The couple who come to dinner, John and Helen Forester, are somewhere in the middle of this scale, rather conventional English parents who breed dogs as a hobby and have none of the glamour of their hosts. Helen falls all over Lillah with admiration, and her husband develops a fantasy crush on the young model.

The point of view at the end of the story switches to the Foresters, as they dissect the evening when they drive home from the party. (Taylor is quite unattached to any one point of view in her stories, moving fluidly from one character’s perspective to another—a technique writers can learn from her stories.) Taylor begins with the wife’s comment about the hostess’s dress, but the husband, still thinking about the young model, misunderstands her:

“A really beautiful frock,” she was saying.
“Unusual,” he replied. “Not much of it.” He suddenly laughed.
“I meant Lillah’s.”
Presently she sighed and said, “He’s so wonderful to her always.”
John knew the pattern—the excited admiration invariably turned to dissatisfaction in the end—one of the reasons why these evenings ruffled him.
“I’m sure that to him she’s as beautiful as on the day they married,” she went on.
“Still a very fine woman,” he replied.
“Is it because they’ve never had children, I wonder? The glamour hasn’t worn off by all those nursery troubles. All their love kept for one another.”
“It is better to have children,” John said.
“Well, of course. Who ever’d deny it? You know I didn’t think that. But I wondered if it had drawn them close together, not having them. They never seem to take one another for granted.” “As we do,” she left unspoken, though her sigh was explicit.
“Well, we musn’t compare ourselves with them,” he said rather smartly. “And who are we to be talking about love? They’re the ones. They’re famous for it, after all. It’s their prerogative.”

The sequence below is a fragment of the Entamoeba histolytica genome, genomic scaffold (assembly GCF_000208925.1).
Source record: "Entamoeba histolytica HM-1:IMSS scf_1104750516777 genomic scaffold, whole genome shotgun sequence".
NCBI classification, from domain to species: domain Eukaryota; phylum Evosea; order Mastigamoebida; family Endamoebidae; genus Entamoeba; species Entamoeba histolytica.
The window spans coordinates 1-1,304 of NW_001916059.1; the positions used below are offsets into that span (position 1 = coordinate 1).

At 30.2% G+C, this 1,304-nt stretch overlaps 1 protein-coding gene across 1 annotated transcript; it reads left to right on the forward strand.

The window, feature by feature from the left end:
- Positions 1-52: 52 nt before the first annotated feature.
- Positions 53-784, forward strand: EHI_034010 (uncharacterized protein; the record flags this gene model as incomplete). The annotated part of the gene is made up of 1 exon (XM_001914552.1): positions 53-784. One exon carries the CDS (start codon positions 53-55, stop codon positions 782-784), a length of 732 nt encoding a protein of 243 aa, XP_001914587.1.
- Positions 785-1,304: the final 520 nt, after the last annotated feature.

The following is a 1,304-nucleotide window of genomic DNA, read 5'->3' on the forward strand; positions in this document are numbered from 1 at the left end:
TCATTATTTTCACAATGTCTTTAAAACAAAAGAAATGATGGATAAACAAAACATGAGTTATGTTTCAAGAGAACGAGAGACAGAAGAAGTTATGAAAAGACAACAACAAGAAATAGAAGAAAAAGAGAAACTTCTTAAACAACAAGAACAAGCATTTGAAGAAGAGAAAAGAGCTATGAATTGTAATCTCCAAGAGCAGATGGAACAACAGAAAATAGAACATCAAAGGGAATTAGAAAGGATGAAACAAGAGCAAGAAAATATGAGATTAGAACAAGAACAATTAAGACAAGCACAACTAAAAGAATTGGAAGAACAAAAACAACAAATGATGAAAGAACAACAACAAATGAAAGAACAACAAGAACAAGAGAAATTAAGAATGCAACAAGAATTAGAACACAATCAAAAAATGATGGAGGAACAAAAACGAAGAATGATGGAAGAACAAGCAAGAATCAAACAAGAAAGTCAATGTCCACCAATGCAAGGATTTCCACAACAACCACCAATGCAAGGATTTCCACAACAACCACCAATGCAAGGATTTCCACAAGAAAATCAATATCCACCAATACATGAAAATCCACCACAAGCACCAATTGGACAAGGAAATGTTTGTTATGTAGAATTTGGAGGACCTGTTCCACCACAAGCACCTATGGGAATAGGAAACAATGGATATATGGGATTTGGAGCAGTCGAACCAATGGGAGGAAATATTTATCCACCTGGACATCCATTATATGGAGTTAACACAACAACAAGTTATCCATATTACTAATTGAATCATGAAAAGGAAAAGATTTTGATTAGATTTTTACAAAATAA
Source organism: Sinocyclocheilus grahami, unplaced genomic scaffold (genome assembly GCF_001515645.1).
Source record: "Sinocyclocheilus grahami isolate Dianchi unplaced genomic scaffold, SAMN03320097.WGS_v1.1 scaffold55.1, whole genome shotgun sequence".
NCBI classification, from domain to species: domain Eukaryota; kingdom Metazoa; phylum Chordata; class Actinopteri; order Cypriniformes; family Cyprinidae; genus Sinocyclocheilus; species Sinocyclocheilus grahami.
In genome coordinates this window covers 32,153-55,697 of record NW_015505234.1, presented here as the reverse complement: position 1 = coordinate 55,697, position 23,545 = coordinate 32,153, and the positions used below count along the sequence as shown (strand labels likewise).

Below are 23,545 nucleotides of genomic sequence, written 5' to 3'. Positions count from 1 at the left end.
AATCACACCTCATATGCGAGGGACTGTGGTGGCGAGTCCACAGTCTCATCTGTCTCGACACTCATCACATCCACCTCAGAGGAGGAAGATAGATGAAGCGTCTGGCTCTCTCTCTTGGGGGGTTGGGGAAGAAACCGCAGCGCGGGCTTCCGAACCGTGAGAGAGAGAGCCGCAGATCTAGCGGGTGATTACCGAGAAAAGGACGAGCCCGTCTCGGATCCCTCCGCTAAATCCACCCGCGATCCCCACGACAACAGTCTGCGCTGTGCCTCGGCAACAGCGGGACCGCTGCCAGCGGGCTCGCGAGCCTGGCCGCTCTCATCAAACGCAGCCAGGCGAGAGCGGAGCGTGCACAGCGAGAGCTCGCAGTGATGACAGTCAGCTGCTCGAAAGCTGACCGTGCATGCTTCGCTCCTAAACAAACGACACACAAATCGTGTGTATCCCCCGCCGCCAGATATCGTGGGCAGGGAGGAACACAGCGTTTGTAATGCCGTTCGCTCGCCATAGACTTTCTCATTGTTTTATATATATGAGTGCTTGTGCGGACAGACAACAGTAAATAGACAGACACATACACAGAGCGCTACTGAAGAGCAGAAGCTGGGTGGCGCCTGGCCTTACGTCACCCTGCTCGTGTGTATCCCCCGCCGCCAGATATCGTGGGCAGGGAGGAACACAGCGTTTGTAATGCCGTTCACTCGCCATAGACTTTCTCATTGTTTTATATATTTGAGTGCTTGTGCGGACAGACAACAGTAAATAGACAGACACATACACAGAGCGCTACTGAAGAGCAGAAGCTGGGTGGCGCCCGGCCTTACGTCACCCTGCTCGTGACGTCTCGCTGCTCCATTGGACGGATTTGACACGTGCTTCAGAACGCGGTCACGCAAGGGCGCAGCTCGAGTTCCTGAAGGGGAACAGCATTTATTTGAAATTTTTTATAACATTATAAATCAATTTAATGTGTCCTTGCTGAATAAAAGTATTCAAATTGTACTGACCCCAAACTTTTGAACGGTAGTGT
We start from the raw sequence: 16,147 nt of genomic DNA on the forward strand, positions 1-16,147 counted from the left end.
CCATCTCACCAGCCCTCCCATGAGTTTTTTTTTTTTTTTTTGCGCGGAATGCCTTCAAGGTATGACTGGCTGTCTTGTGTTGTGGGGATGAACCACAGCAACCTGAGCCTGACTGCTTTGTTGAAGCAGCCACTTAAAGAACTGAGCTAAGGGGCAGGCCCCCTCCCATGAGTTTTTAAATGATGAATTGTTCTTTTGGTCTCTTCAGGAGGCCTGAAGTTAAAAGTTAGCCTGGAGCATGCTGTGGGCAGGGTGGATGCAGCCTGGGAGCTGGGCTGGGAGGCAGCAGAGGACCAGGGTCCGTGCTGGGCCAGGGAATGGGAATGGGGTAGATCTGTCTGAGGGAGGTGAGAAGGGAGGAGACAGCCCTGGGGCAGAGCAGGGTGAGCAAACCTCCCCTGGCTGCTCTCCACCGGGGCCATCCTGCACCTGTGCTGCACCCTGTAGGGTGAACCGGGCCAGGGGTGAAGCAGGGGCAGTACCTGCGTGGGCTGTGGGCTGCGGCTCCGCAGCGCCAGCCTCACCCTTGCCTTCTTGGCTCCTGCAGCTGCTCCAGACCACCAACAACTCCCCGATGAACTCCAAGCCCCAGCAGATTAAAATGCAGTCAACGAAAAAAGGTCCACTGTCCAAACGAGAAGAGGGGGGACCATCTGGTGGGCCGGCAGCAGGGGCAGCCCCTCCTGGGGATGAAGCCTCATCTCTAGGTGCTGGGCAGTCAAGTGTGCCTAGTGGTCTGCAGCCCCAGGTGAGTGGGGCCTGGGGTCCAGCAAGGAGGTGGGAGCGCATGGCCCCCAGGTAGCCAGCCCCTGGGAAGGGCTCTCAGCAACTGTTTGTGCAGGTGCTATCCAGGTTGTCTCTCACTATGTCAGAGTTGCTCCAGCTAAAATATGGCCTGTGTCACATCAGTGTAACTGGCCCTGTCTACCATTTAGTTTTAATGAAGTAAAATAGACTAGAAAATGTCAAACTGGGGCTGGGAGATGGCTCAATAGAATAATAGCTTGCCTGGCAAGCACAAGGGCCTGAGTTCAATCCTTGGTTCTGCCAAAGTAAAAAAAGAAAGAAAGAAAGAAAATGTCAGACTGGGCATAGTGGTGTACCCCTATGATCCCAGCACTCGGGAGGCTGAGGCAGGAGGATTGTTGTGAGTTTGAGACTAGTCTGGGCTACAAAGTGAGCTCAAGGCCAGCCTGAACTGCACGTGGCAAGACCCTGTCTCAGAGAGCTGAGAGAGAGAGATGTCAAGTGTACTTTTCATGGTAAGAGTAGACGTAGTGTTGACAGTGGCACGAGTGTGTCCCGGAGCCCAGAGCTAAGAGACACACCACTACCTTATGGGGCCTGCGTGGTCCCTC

Taylor laces this brief conversation with many rich ironies. First of all, the wife, Helen, is scolding her husband for his lingering thoughts of the young model’s skimpy outfit, then making a pointed comment that their hosts have a much more romantic relationship.
Meanwhile, the husband, John, is humoring his wife’s fascination with the hosts, remarking slightly sarcastically that only couples such as Richard and Lillah have a right to be considered not only as a domestic unit but as a romantic one.
Most ironic is the author’s own viewpoint. Earlier in the story, the author has let us in on the secret that Lillah certainly does take Richard for granted, and is quite spoiled. Taylor seems to be criticizing the way that love is linked in most people’s minds with the personality of self-indulgent beauties, rather than with more selfless personalities, such as that of the cook, who is able to anticipate her employers’ every need.

I’d also like to give a shout out to another short story of Elizabeth Taylor's that I love, “The Letter Writers,” from The Blush, also collected in You’ll Enjoy It When You Get There: The Stories of Elizabeth Taylor. “The Letter Writers” is a delicious story about a celebrated male novelist and a woman fan of his who have corresponded regularly for ten years without ever meeting, until... Well, I won’t give it away. You have to experience this fabulous story for yourself.

Other recent posts about writing topics: 
How to Get Published
Getting the Most from Your Writing Workshop
How Not to Become a Literary Dropout
Putting Together a Book Manuscript
Working with a Writing Mentor
How to Deliver Your Message
Does the Muse Have a Cell Phone?
Why Write Poetry? 
Poetic Forms: IntroductionThe SonnetThe SestinaThe GhazalThe Tanka
How to Be an American Writer

1 comment:

  1. Ah, I had wondered about the other Elizabeth Taylor. Fascinating that she would change POV so fluidly. Not many writers do that, but it can and does work. (I often think of that Chekov story where, at the very end, the POV switches to that of a fish.)